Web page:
Even though U.S. auto sales are close to returning to pre-recession levels, don't expect to see a new Ford factory anytime soon. Jim Tetreault, Ford's North American manufacturing chief, says his mandate is to squeeze more production out of existing plants to avoid the high cost of new bricks and mortar. Some plants are operating near capacity.
Remington Arms Company broke ground Thursday on an expansion to its ammunition plant in Arkansas, adding between 50 and 100 jobs in a project that the company says will help meet a growing demand by gun owners around the country. Officials with the North Carolina-based firm said they expected to complete work by June 2014 on the 35,000-square-foot building adjacent to its existing plant in Lonoke.
The U.S. Department of Labor is fining a petroleum refinery in Great Falls for unsafe working conditions. The agency's Occupational Safety and Health Administration said Thursday it is proposing a $77,000 fine for Calumet Montana Refining.
U.S. and Japanese officials wrapped up a round of talks aimed at reducing trade barriers Friday, but differences remained over autos, insurance and other industries. "These concerns remain," Acting Deputy U.S. Trade Representative Wendy Cutler told reporters at the U.S. Embassy in Tokyo. "The negotiations got off to a good start this week."
DEWALT’s lead design engineer for drills was tasked with designing a high power right angle drill that is lightweight, compact, and portable. As is common with hand power tools, the goal with the design was to maximize performance while minimizing the size of the tool.
Few organizations achieve truly continuous improvement in spite of extensive training programs, language and cultural changes, and setting expectations of improvement results. Why is that? It seems especially puzzling considering that each of the continuous improvement methodologies I have studied insists that true success comes not from organized events, but from everyone exercising the improvement methodology every day.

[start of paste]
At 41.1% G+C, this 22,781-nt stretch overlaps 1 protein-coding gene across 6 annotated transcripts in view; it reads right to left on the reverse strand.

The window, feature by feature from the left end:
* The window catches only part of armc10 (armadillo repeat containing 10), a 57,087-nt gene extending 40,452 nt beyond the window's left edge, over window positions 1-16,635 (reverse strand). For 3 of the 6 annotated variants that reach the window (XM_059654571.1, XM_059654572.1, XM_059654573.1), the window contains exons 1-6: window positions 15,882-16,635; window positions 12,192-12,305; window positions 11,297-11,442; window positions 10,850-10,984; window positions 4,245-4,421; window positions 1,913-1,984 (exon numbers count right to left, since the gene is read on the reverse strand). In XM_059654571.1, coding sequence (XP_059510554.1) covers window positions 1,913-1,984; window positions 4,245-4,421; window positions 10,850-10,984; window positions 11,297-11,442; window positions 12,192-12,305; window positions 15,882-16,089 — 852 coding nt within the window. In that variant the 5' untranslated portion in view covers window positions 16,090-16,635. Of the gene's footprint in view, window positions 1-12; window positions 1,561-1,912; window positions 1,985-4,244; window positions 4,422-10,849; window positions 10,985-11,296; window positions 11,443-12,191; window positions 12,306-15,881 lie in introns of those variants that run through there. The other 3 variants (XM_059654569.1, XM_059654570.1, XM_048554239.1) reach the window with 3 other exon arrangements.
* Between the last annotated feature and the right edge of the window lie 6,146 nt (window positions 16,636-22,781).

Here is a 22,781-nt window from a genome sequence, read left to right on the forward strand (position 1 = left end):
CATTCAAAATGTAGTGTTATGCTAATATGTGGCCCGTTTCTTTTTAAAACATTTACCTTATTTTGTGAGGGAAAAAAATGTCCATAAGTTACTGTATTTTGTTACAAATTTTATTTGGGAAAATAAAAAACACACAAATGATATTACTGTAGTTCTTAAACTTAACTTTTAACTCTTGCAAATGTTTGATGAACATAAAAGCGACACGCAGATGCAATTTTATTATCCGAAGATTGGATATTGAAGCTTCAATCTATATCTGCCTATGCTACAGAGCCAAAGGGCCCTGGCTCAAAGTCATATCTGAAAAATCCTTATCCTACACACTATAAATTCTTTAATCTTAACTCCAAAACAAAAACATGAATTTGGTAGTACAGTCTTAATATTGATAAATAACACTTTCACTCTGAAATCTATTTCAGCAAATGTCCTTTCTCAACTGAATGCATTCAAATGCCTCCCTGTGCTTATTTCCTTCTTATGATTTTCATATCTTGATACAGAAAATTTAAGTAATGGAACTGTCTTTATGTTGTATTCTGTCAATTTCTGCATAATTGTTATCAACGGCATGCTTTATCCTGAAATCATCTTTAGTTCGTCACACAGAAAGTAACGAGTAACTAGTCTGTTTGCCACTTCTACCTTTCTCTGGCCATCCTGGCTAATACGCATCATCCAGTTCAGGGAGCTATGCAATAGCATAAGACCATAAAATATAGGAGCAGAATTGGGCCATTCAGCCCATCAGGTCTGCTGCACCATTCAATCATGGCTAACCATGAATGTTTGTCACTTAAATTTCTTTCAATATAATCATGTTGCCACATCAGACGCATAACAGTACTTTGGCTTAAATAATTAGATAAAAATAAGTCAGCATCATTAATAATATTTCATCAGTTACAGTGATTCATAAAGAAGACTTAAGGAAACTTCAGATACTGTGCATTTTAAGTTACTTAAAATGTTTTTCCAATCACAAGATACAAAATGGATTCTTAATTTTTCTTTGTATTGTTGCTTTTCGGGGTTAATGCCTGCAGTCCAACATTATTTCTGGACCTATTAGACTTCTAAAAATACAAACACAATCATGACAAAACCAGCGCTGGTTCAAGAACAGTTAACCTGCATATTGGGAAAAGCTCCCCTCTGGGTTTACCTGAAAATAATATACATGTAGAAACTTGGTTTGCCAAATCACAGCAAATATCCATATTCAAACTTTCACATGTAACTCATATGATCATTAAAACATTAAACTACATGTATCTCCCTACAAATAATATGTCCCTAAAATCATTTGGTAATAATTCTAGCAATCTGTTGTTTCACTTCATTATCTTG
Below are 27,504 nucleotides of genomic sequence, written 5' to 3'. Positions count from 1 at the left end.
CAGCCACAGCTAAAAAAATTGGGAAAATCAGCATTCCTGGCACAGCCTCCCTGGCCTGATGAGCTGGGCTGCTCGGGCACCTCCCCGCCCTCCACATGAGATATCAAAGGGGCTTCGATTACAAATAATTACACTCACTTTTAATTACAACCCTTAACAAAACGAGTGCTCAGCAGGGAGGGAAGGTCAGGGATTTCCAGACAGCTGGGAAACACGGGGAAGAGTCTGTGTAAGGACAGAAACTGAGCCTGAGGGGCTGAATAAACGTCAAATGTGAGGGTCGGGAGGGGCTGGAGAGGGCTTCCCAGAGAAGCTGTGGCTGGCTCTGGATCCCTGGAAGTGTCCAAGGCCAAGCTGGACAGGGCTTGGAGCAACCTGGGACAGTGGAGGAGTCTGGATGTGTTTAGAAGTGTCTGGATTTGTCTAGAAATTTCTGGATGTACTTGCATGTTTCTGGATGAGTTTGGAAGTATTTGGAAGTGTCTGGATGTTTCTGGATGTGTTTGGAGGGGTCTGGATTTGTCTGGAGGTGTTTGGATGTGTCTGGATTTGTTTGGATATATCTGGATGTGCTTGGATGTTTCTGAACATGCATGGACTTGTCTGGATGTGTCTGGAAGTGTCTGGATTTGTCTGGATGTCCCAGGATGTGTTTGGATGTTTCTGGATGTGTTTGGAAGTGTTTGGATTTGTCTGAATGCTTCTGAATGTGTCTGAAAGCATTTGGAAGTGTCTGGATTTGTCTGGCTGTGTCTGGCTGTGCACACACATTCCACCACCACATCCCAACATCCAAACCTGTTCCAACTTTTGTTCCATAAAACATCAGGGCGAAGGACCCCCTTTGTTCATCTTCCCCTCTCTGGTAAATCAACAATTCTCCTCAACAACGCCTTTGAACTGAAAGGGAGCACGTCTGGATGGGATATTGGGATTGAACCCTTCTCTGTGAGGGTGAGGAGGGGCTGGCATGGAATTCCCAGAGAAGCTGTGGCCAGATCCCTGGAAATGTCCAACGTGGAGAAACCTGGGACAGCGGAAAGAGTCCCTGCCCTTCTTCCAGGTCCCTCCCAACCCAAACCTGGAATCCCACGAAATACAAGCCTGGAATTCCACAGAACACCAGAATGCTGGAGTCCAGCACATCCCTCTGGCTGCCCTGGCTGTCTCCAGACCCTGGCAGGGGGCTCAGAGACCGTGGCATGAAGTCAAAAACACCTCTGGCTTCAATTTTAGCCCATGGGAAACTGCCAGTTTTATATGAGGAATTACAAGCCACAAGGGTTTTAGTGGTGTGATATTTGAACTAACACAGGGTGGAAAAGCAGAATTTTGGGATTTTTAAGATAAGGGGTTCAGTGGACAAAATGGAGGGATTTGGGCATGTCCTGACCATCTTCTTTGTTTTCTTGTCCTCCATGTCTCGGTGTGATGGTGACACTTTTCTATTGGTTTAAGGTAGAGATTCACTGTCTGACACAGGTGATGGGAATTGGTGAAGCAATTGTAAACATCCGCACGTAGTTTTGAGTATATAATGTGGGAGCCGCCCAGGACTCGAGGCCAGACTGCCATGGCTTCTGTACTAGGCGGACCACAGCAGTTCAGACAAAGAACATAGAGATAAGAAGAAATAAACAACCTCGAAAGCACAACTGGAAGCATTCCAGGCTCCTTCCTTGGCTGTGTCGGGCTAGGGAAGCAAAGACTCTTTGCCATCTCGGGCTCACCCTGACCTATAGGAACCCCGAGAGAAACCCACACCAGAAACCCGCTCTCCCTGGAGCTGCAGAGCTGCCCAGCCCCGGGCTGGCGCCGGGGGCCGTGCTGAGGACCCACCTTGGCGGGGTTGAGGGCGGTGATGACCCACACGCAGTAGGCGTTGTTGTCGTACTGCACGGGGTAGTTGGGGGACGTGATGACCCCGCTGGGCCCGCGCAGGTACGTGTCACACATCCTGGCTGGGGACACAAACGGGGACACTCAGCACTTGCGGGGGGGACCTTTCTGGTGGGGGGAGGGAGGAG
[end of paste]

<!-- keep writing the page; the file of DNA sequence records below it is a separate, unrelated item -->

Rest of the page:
A firearms manufacturer in New York, partially blaming the state's new gun control law, said Wednesday it's moving its corporate offices — and its plans for expansion — to Pennsylvania. Kahr Firearms Group of Pearl River is the first gunmaker to announce it's leaving because of the Secure Ammunition and Firearms Enforcement Act, which was put into law after closed-door negotiations in January.
Two redesigned Honda Civic models were the only small cars to get the top rating in stringent front-end crash tests performed by an insurance industry group. In all, half of the 12 compact and subcompact cars tested by the Insurance Institute for Highway Safety fared poorly, but six performed well. Safety is critical in the fast-growing small-car market, with many buyers downsizing from larger vehicles.
General Motors will keep the Chevrolet Colorado and GMC Canyon names when it rolls out redesigned midsize pickup trucks next year. The new trucks will be markedly different from the current models, with the Colorado targeted toward people who spend time outdoors and the Canyon aimed at professional buyers, Chief Financial Officer Dan Ammann said Thursday at an auto industry conference.